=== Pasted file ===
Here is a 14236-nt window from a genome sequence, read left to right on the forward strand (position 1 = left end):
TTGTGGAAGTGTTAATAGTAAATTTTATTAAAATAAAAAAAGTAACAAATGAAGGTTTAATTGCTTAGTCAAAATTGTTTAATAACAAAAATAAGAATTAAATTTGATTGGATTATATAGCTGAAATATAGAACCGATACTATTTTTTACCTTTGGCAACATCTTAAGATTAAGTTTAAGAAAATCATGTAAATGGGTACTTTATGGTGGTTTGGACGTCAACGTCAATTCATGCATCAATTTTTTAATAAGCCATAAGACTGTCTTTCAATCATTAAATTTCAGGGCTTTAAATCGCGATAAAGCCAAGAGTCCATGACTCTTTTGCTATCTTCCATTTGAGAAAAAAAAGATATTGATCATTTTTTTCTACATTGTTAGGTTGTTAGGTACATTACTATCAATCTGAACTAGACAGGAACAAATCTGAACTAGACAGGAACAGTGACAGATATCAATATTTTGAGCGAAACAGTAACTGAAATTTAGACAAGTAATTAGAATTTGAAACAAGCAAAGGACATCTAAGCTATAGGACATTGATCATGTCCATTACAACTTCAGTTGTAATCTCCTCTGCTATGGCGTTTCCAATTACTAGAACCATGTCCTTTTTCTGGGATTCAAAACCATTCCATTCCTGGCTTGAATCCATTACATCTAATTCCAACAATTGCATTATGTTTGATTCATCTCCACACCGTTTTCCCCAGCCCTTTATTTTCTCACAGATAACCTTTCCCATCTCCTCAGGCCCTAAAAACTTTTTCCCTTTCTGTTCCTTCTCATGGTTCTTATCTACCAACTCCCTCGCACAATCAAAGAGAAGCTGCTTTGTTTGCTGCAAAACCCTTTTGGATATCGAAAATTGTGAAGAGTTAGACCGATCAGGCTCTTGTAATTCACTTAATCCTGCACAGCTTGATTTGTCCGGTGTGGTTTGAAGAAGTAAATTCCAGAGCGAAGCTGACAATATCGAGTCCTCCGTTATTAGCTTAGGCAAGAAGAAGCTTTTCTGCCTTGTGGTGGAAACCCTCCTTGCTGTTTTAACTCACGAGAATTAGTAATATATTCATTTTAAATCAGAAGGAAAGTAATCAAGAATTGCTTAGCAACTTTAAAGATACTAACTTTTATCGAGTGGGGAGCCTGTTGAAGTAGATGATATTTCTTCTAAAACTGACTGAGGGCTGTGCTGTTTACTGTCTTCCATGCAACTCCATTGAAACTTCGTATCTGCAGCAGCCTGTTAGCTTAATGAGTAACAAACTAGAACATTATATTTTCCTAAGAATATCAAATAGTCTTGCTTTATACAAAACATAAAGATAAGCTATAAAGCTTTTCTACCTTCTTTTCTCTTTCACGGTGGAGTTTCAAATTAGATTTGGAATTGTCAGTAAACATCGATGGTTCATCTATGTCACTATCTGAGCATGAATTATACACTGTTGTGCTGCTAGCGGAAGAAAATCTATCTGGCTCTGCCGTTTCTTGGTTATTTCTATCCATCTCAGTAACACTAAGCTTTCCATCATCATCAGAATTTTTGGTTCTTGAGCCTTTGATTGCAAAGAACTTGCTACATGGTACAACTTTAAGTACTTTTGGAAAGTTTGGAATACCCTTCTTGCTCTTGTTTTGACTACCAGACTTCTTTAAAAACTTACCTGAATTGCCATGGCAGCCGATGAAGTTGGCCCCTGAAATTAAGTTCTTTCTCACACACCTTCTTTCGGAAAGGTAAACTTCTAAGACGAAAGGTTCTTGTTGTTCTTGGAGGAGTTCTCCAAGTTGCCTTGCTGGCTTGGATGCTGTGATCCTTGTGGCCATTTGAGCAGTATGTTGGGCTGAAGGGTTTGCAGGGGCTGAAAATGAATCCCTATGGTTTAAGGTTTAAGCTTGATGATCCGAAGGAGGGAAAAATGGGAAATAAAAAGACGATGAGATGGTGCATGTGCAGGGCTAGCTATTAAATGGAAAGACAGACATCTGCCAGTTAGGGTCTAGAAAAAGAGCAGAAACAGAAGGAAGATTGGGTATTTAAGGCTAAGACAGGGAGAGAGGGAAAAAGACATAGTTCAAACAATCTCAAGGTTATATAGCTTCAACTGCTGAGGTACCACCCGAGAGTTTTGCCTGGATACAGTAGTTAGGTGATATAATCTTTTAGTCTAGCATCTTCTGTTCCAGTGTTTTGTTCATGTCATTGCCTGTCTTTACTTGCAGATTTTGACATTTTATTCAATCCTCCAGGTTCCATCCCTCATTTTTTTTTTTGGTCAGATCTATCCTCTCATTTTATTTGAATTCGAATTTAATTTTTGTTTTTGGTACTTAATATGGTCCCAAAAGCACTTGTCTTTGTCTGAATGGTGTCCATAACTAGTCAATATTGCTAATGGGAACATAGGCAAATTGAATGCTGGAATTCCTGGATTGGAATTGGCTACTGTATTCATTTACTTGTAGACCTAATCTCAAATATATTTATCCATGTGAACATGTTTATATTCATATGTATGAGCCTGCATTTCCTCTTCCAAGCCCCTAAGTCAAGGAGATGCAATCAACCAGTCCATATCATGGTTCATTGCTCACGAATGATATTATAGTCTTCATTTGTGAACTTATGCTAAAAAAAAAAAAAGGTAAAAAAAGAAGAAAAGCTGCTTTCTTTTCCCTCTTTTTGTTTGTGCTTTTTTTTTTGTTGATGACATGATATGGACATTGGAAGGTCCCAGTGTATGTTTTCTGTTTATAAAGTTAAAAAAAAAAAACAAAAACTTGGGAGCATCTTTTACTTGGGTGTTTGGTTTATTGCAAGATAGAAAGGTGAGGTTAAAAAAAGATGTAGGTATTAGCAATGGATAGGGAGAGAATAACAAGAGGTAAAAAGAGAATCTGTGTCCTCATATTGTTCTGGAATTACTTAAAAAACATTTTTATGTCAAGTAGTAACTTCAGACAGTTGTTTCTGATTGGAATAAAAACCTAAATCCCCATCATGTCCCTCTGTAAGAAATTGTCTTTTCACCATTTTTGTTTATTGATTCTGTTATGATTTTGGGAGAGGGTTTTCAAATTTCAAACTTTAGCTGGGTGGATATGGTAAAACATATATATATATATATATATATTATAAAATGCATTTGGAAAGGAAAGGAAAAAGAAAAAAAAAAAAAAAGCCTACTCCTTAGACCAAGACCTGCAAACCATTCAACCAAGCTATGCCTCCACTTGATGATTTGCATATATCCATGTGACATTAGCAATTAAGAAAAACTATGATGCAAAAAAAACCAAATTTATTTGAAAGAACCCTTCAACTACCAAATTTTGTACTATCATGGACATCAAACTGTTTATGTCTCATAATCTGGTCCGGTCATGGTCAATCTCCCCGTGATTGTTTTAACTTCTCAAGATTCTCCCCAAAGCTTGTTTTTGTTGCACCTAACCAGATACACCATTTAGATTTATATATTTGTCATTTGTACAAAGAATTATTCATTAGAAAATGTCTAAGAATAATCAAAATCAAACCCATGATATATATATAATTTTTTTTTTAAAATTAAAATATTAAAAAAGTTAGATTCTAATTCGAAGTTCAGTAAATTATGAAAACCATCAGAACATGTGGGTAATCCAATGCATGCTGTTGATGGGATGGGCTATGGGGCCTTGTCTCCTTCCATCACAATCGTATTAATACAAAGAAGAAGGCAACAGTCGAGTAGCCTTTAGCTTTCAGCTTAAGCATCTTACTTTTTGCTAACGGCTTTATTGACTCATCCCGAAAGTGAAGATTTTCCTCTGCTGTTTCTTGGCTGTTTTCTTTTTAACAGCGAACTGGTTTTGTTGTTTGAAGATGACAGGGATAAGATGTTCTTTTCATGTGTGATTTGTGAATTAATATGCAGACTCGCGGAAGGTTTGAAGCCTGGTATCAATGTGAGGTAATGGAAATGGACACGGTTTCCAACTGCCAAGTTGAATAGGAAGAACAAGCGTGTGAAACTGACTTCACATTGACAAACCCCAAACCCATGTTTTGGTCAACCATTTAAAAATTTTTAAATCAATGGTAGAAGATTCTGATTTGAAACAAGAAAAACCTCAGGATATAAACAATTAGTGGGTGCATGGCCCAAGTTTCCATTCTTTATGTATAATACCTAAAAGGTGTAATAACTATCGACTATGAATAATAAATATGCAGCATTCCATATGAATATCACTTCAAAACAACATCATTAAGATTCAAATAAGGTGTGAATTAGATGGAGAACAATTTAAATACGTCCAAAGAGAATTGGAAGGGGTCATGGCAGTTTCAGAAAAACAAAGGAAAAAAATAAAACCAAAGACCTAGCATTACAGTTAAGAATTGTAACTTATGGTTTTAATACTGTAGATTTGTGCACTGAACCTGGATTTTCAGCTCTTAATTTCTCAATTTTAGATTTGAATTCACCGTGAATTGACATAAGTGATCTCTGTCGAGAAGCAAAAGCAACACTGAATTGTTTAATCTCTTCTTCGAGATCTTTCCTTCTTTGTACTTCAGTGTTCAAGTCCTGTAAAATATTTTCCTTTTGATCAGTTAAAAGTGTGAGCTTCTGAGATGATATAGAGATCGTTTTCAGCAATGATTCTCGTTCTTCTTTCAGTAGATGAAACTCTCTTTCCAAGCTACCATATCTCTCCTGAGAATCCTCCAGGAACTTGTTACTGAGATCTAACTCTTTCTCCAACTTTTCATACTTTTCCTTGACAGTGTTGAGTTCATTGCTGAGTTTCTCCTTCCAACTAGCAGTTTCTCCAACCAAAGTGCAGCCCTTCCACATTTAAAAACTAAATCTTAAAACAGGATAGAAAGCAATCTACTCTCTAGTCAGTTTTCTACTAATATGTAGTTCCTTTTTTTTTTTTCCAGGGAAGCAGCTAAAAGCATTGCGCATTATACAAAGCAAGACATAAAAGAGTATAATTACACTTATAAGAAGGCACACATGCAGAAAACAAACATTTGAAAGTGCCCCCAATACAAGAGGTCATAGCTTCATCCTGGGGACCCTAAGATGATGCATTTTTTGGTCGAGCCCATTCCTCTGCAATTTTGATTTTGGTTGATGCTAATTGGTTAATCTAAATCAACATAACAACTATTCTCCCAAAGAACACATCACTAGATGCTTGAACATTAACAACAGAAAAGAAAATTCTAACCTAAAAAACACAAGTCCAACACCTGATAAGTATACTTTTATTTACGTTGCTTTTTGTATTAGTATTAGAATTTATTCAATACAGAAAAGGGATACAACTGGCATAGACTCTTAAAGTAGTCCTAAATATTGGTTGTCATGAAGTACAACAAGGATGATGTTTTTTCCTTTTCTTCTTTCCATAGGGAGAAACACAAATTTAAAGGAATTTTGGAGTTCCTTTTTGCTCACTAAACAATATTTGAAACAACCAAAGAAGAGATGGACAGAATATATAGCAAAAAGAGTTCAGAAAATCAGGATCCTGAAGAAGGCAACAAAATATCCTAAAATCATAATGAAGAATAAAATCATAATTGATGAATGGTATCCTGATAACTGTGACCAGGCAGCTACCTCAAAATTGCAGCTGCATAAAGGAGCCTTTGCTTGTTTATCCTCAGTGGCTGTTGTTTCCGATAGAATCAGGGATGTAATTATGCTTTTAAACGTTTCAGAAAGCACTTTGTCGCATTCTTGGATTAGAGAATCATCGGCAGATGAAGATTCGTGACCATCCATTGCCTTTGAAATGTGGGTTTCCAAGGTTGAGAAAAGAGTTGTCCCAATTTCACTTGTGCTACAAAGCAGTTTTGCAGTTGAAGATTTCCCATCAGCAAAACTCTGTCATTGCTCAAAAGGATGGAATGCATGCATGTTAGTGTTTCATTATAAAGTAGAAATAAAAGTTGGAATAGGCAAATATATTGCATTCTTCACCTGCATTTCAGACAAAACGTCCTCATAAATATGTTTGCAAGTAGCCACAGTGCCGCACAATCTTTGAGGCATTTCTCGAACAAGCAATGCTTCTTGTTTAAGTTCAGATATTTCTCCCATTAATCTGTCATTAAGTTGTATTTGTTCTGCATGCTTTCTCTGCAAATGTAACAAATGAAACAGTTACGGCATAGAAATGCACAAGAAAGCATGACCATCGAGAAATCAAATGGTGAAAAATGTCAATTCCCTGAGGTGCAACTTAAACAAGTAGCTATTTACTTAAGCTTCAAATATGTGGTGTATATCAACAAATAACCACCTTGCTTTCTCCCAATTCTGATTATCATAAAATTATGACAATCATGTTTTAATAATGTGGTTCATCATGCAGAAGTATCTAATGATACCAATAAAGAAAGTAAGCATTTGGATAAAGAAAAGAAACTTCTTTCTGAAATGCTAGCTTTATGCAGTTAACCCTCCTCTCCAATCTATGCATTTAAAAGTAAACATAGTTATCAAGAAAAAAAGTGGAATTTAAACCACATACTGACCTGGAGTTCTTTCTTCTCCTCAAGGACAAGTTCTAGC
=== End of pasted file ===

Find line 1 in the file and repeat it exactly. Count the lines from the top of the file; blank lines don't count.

Here is a 14236-nt window from a genome sequence, read left to right on the forward strand (position 1 = left end):